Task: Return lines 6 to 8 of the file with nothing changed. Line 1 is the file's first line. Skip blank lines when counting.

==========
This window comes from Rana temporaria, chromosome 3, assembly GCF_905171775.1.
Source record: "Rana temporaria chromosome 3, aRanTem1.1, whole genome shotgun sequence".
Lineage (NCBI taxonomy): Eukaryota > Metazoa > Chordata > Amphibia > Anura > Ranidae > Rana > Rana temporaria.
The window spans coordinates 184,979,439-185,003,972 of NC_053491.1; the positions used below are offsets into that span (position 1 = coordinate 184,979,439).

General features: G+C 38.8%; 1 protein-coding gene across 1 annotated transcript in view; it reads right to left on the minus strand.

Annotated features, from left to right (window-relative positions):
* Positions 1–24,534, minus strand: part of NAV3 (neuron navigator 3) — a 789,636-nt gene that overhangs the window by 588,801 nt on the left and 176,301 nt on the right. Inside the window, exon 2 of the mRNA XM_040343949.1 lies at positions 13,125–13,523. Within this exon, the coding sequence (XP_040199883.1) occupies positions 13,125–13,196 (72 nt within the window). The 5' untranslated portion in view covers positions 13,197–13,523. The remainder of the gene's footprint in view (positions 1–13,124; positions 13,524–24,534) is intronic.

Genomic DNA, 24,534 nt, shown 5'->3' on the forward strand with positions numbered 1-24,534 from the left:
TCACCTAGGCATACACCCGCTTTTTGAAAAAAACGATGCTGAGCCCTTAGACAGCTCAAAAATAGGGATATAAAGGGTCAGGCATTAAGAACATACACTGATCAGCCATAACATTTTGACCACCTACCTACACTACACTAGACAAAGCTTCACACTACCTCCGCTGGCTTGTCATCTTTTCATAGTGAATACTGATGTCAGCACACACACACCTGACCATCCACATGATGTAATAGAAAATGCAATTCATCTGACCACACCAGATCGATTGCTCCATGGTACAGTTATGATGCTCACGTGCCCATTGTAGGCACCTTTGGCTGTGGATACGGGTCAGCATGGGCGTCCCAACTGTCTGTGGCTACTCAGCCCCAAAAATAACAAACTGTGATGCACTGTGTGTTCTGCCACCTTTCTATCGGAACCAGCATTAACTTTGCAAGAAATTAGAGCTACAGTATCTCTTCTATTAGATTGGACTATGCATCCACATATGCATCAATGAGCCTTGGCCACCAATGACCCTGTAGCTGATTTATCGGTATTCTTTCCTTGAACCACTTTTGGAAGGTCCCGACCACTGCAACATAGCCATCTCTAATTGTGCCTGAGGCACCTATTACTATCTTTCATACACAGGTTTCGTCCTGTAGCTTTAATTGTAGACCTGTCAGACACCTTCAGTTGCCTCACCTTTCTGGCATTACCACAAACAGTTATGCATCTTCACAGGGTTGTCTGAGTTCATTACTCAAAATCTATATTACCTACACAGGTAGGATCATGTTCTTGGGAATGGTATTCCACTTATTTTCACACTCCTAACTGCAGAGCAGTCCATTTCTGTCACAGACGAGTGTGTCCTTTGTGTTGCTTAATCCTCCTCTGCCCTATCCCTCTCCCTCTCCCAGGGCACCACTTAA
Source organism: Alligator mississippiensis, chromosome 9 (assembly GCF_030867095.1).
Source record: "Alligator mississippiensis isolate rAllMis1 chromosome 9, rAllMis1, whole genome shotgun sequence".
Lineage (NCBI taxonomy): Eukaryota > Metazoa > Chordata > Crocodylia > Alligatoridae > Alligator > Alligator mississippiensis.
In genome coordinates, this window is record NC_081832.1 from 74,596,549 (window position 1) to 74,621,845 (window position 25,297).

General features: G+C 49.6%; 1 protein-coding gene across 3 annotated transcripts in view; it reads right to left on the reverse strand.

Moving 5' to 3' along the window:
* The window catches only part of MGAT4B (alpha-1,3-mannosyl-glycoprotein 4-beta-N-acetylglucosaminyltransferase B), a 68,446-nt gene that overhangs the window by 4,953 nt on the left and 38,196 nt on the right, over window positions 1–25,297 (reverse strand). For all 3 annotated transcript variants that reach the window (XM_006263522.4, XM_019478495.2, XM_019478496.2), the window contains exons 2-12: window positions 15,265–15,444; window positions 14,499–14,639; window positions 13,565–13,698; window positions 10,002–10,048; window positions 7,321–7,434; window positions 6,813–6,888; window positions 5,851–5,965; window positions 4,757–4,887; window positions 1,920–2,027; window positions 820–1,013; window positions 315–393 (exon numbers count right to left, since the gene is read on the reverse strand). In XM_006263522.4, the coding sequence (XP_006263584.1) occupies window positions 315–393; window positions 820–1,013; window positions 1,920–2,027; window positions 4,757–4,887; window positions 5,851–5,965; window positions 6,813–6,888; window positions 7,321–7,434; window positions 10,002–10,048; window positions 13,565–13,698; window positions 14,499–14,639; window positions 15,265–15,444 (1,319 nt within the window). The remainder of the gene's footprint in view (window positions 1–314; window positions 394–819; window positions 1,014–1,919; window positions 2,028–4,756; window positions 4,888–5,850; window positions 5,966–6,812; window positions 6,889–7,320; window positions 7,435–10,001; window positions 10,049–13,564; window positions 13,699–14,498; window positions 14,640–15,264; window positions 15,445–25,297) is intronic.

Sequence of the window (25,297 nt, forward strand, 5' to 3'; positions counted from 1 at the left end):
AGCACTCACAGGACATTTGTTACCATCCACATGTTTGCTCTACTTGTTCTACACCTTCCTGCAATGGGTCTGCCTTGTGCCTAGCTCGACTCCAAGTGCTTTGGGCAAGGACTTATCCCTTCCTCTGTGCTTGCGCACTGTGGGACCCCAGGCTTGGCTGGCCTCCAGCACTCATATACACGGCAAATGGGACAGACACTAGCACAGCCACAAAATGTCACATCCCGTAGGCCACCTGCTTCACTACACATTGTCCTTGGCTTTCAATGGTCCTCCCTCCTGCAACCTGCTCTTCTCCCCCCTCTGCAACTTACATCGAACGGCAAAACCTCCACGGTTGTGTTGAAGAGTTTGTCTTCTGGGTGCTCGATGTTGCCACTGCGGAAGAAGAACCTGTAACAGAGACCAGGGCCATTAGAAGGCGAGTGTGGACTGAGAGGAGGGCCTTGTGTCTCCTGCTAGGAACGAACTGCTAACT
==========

Annotated features, from left to right (window-relative positions):
* Positions 1–24,534, minus strand: part of NAV3 (neuron navigator 3) — a 789,636-nt gene that overhangs the window by 588,801 nt on the left and 176,301 nt on the right. Inside the window, exon 2 of the mRNA XM_040343949.1 lies at positions 13,125–13,523. Within this exon, the coding sequence (XP_040199883.1) occupies positions 13,125–13,196 (72 nt within the window). The 5' untranslated portion in view covers positions 13,197–13,523. The remainder of the gene's footprint in view (positions 1–13,124; positions 13,524–24,534) is intronic.

Genomic DNA, 24,534 nt, shown 5'->3' on the forward strand with positions numbered 1-24,534 from the left: